When the Bluff Dwellers Cave was discovered by Arthur Browning in 1925, he didn’t know it would become a family legacy.

Browning was in his 40s and checking traps on family property in Noel when he felt a breeze. Upon investigating and after some excavating, he came across a limestone cave that had been hidden by a landslide some 2,000-3,000 years ago.

Just two years later, Browning opened the cave for tours, and visitors have been pouring in since then. Today, Browning’s grandchildren run the family business.

According to Nicole Ridlen, geologist and cave manager, no matter the season, the temperature within the Bluff Dwellers Cave always remains 56 degrees F, which means it attracts visitors all year.

As many as 9,000 people visit the Bluff Dwellers Cave every year. It sits within the four-state area of Arkansas, Missouri, Oklahoma and Kansas, and travelers from around the country find their way to it.

Cave toursAccording to Ridlen, the cave is named after the Native Americans who used it for food storage and processing, as well as tool-making, 6,000 to 8,000 years ago. Artifacts found in the cave include grinding stones, arrowheads, a bed of ashes and a few skeletal remains.

An hour-long guided tour of the 3,268-foot network of passageways informs visitors about the geological, ecological and historic features of the cave. It is a well-lit, easy walk on a path that skirts flowing and dripping streams, Ridlen said.

Other geological features include stalagmites, stalactites, flowstones, draperies, soda straws and fossils inside the rocks from 350 million years ago.

Notable cave formations include the Musical Chimes and the 75-foot Rimstone Dam, according to the website. Ridlen’s favorite part of the cave is the coral.

“It’s this really beautiful area in the cave that is really rich in speleothems. And so it has the water dripping and flowing down off of the drapery, and it drips down into these little pockets of water,” she said.

Most visitors will catch a glimpse of cave wildlife, which include various kinds of salamanders and bats. The cave is also host to pickerel frogs and the elusive bristly cave crayfish.

Interestingly, tourists might come across an antique toy duck, brought to the cave 75 years ago by a tour guide.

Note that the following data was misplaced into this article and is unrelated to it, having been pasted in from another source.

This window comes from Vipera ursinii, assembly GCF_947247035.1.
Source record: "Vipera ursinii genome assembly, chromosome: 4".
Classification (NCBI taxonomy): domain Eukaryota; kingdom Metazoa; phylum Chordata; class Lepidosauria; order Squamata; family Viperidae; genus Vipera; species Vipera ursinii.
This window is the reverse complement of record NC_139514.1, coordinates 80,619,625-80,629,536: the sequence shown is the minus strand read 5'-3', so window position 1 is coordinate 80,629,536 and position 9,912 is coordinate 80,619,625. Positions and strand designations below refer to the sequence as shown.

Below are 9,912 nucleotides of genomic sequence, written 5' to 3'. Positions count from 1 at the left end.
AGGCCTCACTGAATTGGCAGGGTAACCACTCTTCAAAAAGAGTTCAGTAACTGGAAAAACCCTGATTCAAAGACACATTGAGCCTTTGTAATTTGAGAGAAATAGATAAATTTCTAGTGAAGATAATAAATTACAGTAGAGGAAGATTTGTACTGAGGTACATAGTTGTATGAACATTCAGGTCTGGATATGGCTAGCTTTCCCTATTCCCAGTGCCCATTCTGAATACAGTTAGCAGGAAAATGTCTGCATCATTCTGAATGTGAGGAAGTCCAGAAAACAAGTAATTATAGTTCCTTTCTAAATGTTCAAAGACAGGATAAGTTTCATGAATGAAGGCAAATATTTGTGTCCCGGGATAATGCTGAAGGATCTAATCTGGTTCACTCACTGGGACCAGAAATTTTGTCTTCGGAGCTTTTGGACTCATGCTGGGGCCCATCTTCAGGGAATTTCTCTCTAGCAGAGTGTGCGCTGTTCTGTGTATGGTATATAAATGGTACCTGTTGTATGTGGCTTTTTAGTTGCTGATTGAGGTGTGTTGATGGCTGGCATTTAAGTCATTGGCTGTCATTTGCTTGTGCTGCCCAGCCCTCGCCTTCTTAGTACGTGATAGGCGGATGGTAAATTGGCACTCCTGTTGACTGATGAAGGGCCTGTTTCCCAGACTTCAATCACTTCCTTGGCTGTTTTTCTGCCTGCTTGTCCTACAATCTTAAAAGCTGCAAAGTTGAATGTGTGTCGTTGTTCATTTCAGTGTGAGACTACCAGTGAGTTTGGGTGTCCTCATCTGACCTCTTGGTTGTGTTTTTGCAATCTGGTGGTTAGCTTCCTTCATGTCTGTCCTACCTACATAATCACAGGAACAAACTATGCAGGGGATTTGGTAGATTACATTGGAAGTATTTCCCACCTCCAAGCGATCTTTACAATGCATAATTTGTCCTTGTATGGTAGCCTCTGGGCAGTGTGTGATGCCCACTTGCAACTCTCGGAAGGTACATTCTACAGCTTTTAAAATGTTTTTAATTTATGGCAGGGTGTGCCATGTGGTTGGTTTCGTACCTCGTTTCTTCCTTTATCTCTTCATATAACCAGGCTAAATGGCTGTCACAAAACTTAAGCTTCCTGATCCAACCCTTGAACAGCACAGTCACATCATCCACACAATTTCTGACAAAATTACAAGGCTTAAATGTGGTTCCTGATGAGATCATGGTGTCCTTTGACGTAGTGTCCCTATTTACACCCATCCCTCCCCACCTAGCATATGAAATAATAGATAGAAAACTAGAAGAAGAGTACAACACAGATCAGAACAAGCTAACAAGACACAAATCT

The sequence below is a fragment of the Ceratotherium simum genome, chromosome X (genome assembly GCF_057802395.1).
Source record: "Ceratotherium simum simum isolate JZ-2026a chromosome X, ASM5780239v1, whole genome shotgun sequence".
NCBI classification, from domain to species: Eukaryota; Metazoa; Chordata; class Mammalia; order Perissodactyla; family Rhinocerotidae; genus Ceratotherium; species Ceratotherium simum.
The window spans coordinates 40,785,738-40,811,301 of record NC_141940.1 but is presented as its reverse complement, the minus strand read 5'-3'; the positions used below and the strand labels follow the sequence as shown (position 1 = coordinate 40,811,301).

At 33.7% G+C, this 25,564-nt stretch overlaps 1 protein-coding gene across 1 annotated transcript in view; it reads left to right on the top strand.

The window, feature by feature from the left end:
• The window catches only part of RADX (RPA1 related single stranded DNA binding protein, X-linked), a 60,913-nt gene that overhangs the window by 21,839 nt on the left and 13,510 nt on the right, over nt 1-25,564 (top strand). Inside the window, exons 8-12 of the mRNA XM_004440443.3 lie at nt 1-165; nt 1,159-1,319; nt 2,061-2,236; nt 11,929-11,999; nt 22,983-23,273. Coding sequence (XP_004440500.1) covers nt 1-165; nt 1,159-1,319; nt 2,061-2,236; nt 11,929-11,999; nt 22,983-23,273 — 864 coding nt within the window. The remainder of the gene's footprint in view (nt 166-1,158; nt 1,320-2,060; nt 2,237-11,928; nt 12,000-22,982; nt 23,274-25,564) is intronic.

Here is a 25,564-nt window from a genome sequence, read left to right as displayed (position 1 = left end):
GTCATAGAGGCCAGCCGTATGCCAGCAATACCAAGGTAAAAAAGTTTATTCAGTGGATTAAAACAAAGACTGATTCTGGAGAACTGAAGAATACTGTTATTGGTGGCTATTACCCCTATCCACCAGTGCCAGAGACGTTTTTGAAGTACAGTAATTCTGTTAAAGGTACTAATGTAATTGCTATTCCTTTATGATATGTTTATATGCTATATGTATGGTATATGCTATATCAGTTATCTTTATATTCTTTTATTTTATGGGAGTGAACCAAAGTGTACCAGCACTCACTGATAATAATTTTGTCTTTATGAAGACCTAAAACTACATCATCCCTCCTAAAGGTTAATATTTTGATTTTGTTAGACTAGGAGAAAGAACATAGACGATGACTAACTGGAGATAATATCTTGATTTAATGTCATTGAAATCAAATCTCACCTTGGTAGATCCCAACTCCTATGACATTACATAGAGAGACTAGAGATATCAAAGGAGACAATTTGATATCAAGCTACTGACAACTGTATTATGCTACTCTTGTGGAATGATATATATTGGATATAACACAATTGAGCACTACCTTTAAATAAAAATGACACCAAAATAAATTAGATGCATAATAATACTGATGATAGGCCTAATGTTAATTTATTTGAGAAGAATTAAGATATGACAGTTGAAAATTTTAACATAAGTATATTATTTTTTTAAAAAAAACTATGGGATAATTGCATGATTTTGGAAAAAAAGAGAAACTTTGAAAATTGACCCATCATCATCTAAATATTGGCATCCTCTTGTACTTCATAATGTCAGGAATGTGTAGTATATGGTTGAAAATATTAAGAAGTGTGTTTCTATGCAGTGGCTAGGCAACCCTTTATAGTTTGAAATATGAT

Since last summer, events such as Cavern Tavern and Un-corked at the Cave have been arranged to encourage local businesses to offer food, wine and beer and to provide visitors another way to have a good time.

Browning Museum

The Browning Museum has a large room with glass cases full of rocks, minerals, crystals, fossils, antiques and artifacts. The items were gathered from travels around the country by Arthur’s daughter, Kathleen, who oversaw the family business from 1958 to 1991.

According to Ridlen, the museum also has photographs and history of the Browning family, the cave and the area. As part of the family history, antiques for display have been shared by a number of family members.

A self-guided tour of the museum is included in the ticket to the cave. For those who want to take home a souvenir, a gift shop on-site contains crystals, rocks, jewelry, T-shirts, hoodies and caps.

Gemstone panning

Property around the cave has a pond and picnic tables, as well as two fun activities — gemstone panning and a crawl box.

Gemstone panning gear can be purchased at the gift shop. Visitors will pick out a bag for $6.99 to $25.99. There are four types of bags holding gemstones, arrowheads, fossils or a big bag that has it all.

After selecting a bag, visitors can take the materials out to a sluice and can keep anything they find to take home as keepsakes.

For those interested in an immersive experience, Bluff Dwellers also has a crawl box outside the cave where visitors experience life as a caver. A caver herself, Ridlen said it is fun for people especially children, to get a taste of that.

Cavern Inn

For those interested in spending more time in the area, rooms can be rented at the Cavern Inn, the historic Browning family home from the 1920s. According to its website, the inn has four bedrooms, private bathrooms, an open living room and a kitchen, as well as a fireplace and patio. Internet services are also available.

Canoeing, kayaking and river rafting is available on the nearby Elk River. Other nearby attractions include the Precious Moments Chapel in Carthage, the Neosho National Fish Hatchery and Roaring River State Park.

  • Community reporter, spring 2020. I'm a graduate student studying magazine editing and writing. Reach me at aimanjaved@mail.missouri.edu, or in the newsroom at 882-5700.

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